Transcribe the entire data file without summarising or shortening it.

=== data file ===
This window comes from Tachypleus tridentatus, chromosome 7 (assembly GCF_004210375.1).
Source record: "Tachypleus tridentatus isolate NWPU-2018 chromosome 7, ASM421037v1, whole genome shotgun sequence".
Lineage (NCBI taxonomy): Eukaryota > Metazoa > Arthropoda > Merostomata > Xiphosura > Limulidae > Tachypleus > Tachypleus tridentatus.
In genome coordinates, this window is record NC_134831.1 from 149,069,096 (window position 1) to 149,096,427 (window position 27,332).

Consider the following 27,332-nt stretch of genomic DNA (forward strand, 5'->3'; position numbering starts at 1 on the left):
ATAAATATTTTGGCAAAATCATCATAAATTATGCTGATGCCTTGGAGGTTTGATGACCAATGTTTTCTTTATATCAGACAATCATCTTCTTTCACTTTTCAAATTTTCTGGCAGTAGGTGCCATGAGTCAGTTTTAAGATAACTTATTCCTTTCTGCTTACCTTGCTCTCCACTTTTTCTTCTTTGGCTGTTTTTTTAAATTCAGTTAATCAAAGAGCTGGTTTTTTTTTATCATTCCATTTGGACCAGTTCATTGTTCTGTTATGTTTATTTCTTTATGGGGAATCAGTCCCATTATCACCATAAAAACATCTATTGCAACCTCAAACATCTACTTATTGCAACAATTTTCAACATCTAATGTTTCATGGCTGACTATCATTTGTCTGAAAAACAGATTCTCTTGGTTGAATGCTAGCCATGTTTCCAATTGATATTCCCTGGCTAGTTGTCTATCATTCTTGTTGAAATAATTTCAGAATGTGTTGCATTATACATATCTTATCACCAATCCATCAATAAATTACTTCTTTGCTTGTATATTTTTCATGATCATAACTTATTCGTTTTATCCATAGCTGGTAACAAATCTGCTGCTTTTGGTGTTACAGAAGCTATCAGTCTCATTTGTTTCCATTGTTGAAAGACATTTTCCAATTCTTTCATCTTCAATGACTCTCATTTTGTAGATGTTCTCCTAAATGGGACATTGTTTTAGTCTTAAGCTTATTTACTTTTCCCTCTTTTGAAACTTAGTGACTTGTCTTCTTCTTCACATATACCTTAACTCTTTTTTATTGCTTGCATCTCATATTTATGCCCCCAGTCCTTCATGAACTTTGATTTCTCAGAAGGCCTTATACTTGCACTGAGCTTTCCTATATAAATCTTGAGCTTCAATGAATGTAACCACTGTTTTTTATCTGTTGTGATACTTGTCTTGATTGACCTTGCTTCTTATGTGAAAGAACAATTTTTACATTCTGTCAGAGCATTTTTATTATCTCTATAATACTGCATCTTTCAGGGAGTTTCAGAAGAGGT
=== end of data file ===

This window comes from Tachypleus tridentatus, chromosome 7 (assembly GCF_004210375.1).
Source record: "Tachypleus tridentatus isolate NWPU-2018 chromosome 7, ASM421037v1, whole genome shotgun sequence".
Lineage (NCBI taxonomy): Eukaryota > Metazoa > Arthropoda > Merostomata > Xiphosura > Limulidae > Tachypleus > Tachypleus tridentatus.
In genome coordinates, this window is record NC_134831.1 from 149,069,096 (window position 1) to 149,096,427 (window position 27,332).

Consider the following 27,332-nt stretch of genomic DNA (forward strand, 5'->3'; position numbering starts at 1 on the left):
ATAAATATTTTGGCAAAATCATCATAAATTATGCTGATGCCTTGGAGGTTTGATGACCAATGTTTTCTTTATATCAGACAATCATCTTCTTTCACTTTTCAAATTTTCTGGCAGTAGGTGCCATGAGTCAGTTTTAAGATAACTTATTCCTTTCTGCTTACCTTGCTCTCCACTTTTTCTTCTTTGGCTGTTTTTTTAAATTCAGTTAATCAAAGAGCTGGTTTTTTTTTATCATTCCATTTGGACCAGTTCATTGTTCTGTTATGTTTATTTCTTTATGGGGAATCAGTCCCATTATCACCATAAAAACATCTATTGCAACCTCAAACATCTACTTATTGCAACAATTTTCAACATCTAATGTTTCATGGCTGACTATCATTTGTCTGAAAAACAGATTCTCTTGGTTGAATGCTAGCCATGTTTCCAATTGATATTCCCTGGCTAGTTGTCTATCATTCTTGTTGAAATAATTTCAGAATGTGTTGCATTATACATATCTTATCACCAATCCATCAATAAATTACTTCTTTGCTTGTATATTTTTCATGATCATAACTTATTCGTTTTATCCATAGCTGGTAACAAATCTGCTGCTTTTGGTGTTACAGAAGCTATCAGTCTCATTTGTTTCCATTGTTGAAAGACATTTTCCAATTCTTTCATCTTCAATGACTCTCATTTTGTAGATGTTCTCCTAAATGGGACATTGTTTTAGTCTTAAGCTTATTTACTTTTCCCTCTTTTGAAACTTAGTGACTTGTCTTCTTCTTCACATATACCTTAACTCTTTTTTATTGCTTGCATCTCATATTTATGCCCCCAGTCCTTCATGAACTTTGATTTCTCAGAAGGCCTTATACTTGCACTGAGCTTTCCTATATAAATCTTGAGCTTCAATGAATGTAACCACTGTTTTTTATCTGTTGTGATACTTGTCTTGATTGACCTTGCTTCTTATGTGAAAGAACAATTTTTACATTCTGTCAGAGCATTTTTATTATCTCTATAATACTGCATCTTTCAGGGAGTTTCAGAAGAGGT